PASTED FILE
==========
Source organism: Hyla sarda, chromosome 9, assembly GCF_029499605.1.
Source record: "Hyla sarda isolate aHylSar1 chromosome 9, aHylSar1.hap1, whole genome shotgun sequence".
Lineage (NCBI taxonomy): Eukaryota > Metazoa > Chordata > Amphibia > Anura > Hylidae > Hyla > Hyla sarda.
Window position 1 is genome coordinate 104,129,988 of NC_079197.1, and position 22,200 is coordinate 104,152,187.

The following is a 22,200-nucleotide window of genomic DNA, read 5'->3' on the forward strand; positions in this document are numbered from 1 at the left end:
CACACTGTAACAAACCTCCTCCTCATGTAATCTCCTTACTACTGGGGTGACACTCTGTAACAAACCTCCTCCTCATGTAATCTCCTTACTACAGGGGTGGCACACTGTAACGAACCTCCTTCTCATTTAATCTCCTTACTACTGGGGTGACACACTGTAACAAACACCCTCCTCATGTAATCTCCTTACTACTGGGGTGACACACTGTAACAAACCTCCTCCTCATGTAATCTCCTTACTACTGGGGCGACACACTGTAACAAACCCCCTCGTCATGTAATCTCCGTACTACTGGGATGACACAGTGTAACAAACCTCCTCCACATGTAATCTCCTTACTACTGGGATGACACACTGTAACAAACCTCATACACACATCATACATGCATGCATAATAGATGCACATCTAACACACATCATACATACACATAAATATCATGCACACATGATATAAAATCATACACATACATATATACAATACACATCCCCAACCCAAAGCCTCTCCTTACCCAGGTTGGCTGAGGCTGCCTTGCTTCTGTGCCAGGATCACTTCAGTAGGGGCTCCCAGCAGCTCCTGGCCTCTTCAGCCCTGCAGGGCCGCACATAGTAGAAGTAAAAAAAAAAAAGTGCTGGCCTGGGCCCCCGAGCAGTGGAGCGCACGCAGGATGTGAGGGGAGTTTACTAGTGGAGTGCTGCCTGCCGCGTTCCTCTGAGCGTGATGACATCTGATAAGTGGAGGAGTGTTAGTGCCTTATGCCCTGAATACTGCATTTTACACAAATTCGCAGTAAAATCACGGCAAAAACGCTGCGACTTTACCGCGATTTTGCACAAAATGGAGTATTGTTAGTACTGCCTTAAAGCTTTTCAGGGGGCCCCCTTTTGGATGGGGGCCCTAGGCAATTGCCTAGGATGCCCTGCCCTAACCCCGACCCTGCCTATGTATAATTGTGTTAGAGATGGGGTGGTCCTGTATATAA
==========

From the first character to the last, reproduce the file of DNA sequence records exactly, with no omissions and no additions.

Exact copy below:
Source organism: Hyla sarda, chromosome 9, assembly GCF_029499605.1.
Source record: "Hyla sarda isolate aHylSar1 chromosome 9, aHylSar1.hap1, whole genome shotgun sequence".
Lineage (NCBI taxonomy): Eukaryota > Metazoa > Chordata > Amphibia > Anura > Hylidae > Hyla > Hyla sarda.
Window position 1 is genome coordinate 104,129,988 of NC_079197.1, and position 22,200 is coordinate 104,152,187.

The following is a 22,200-nucleotide window of genomic DNA, read 5'->3' on the forward strand; positions in this document are numbered from 1 at the left end:
CACACTGTAACAAACCTCCTCCTCATGTAATCTCCTTACTACTGGGGTGACACTCTGTAACAAACCTCCTCCTCATGTAATCTCCTTACTACAGGGGTGGCACACTGTAACGAACCTCCTTCTCATTTAATCTCCTTACTACTGGGGTGACACACTGTAACAAACACCCTCCTCATGTAATCTCCTTACTACTGGGGTGACACACTGTAACAAACCTCCTCCTCATGTAATCTCCTTACTACTGGGGCGACACACTGTAACAAACCCCCTCGTCATGTAATCTCCGTACTACTGGGATGACACAGTGTAACAAACCTCCTCCACATGTAATCTCCTTACTACTGGGATGACACACTGTAACAAACCTCATACACACATCATACATGCATGCATAATAGATGCACATCTAACACACATCATACATACACATAAATATCATGCACACATGATATAAAATCATACACATACATATATACAATACACATCCCCAACCCAAAGCCTCTCCTTACCCAGGTTGGCTGAGGCTGCCTTGCTTCTGTGCCAGGATCACTTCAGTAGGGGCTCCCAGCAGCTCCTGGCCTCTTCAGCCCTGCAGGGCCGCACATAGTAGAAGTAAAAAAAAAAAAGTGCTGGCCTGGGCCCCCGAGCAGTGGAGCGCACGCAGGATGTGAGGGGAGTTTACTAGTGGAGTGCTGCCTGCCGCGTTCCTCTGAGCGTGATGACATCTGATAAGTGGAGGAGTGTTAGTGCCTTATGCCCTGAATACTGCATTTTACACAAATTCGCAGTAAAATCACGGCAAAAACGCTGCGACTTTACCGCGATTTTGCACAAAATGGAGTATTGTTAGTACTGCCTTAAAGCTTTTCAGGGGGCCCCCTTTTGGATGGGGGCCCTAGGCAATTGCCTAGGATGCCCTGCCCTAACCCCGACCCTGCCTATGTATAATTGTGTTAGAGATGGGGTGGTCCTGTATATAA